We reviewed the epileptogenic cortical malformations for which a causative gene has been cloned or a linkage obtained. X-linked bilateral periventricular nodular heterotopia (BPNH) consists of typical BPNH with epilepsy in female patients and prenatal lethality in most males. About 90% of patients have focal epilepsy. Filamin A mutations have been reported in all families and in ∼20% of sporadic patients. A rare recessive form of BPNH also has been reported. Most cases of lissencephaly-pachygyria are caused by mutations of LIS1 and XLIS genes. LIS1 mutations cause a more severe malformation posteriorly. Most children have isolated lissencephaly, with severe developmental delay and infantile spasms, but milder phenotypes have been recorded. XLIS usually causes anteriorly predominant lissencephaly in male patients and subcortical band heterotopia (SBH) in female patients. Thickness of the band and severity of pachygyria correlate with the likelihood of developing Lennox-Gastaut syndrome. Mutations of the coding region of XLIS are found in all reported pedigrees and in 50% of sporadic female patients with SBH. Autosomal recessive lissencephaly with cerebellar hypoplasia; accompanied by severe delay, hypotonia, and seizures, has been associated with mutations of the RELN gene. Schizencephaly has a wide anatomoclinical spectrum, including focal epilepsy in most patients. Familial occurrence is rare. Initial reports of heterozygous mutations in the EMX2 gene need confirmation. Among several syndromes featuring polymicrogyria, bilateral perisylvian polymicrogyria shows genetic heterogeneity, including linkage to Xq28 in some pedigrees, autosomal recessive inheritance in others, and association with 22q11.2 deletion in some patients. About 65% of patients have severe epilepsy, often Lennox-Gastaut syndrome. Recessive bilateral frontal polymicrogyria has been linked to chromosome 16q12.2-21.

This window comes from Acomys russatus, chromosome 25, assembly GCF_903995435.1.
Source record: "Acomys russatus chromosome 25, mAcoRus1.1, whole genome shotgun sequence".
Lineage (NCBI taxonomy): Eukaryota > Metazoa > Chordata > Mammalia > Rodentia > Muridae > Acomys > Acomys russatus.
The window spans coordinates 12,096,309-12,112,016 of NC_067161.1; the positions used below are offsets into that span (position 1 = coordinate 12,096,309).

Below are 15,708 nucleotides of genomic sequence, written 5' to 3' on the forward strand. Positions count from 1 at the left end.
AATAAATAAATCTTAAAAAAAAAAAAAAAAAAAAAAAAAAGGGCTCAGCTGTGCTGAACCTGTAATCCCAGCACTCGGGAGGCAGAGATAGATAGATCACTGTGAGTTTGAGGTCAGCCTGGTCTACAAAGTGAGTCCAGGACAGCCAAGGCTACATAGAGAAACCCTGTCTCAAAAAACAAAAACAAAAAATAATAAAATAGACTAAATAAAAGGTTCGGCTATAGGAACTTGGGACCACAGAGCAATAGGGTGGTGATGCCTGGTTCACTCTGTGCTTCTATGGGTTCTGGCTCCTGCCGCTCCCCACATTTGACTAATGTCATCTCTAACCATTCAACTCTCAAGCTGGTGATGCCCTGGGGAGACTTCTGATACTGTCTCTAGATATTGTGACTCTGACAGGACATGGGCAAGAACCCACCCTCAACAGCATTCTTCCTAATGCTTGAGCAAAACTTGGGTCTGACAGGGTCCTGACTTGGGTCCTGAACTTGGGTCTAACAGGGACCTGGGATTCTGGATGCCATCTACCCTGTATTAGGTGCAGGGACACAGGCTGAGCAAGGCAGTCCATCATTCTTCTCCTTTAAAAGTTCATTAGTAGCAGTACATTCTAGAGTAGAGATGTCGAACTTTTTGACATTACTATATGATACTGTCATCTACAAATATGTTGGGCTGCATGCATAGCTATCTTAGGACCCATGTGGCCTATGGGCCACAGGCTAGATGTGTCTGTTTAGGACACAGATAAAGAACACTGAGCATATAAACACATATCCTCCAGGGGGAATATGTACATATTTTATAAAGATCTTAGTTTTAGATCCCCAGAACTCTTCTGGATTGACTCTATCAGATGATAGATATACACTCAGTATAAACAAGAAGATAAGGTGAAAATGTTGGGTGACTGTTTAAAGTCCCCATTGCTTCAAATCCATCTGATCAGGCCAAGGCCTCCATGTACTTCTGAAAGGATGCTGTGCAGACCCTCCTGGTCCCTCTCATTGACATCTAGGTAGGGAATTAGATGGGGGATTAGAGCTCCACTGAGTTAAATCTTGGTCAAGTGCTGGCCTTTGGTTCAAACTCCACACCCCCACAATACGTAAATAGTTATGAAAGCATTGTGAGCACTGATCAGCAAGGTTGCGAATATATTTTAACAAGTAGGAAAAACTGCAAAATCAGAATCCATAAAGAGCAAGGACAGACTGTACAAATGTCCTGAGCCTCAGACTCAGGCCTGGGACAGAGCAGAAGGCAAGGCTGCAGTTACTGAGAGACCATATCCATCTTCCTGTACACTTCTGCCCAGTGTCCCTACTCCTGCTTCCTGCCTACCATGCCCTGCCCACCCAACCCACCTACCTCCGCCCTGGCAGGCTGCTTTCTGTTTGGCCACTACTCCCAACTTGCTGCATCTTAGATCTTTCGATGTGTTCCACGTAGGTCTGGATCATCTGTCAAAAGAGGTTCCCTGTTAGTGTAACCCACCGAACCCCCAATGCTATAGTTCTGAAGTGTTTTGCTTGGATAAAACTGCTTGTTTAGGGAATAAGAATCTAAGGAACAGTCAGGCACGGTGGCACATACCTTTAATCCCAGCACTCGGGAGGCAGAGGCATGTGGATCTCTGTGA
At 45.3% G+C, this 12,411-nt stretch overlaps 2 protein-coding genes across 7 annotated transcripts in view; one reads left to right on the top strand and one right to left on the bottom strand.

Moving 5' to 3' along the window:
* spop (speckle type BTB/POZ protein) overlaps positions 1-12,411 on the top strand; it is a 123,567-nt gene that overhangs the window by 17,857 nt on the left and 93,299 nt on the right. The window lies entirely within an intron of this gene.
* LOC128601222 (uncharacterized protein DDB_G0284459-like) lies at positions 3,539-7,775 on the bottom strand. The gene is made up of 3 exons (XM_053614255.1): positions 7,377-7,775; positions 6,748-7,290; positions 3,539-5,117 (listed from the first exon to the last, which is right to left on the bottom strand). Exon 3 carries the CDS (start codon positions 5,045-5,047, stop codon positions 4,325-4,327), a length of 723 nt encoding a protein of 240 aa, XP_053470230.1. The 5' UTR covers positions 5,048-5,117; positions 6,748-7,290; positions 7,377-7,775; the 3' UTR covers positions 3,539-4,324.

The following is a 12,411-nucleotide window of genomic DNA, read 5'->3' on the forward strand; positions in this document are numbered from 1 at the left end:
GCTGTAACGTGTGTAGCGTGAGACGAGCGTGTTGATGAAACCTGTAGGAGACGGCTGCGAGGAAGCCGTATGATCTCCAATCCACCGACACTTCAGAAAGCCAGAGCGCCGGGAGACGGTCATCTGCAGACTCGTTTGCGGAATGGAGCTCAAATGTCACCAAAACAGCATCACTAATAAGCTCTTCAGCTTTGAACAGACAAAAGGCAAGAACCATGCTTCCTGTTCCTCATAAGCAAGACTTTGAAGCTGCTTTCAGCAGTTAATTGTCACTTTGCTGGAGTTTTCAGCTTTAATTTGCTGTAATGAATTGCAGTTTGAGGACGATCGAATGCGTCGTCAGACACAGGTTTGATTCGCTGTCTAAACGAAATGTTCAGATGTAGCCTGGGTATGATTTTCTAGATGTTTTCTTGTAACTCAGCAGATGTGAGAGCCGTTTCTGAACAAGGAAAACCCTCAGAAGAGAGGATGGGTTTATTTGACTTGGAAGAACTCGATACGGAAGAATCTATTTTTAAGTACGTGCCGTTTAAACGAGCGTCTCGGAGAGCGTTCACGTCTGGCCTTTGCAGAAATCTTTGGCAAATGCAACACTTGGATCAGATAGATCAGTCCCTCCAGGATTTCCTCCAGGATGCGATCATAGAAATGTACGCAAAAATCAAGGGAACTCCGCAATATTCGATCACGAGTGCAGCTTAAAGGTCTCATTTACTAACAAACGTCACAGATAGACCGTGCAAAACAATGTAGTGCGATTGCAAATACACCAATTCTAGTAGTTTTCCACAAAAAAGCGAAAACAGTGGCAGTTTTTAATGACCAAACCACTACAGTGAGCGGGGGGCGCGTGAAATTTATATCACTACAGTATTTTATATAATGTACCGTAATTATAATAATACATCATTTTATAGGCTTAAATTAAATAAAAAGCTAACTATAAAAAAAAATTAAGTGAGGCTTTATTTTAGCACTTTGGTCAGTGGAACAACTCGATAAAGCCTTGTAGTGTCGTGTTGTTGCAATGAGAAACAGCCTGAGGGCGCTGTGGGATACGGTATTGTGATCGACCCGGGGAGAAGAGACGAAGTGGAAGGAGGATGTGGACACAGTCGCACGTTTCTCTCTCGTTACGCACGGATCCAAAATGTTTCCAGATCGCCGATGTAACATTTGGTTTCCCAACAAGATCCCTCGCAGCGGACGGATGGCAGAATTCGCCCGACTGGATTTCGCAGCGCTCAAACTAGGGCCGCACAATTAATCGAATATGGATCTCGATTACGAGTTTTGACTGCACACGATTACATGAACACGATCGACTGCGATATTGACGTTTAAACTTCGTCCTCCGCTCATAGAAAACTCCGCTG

- Bilateral periventricular nodular heterotopia
- Cortical malformations
- Perisylvian polymicrogyria
ASJC Scopus subject areas
- Clinical Neurology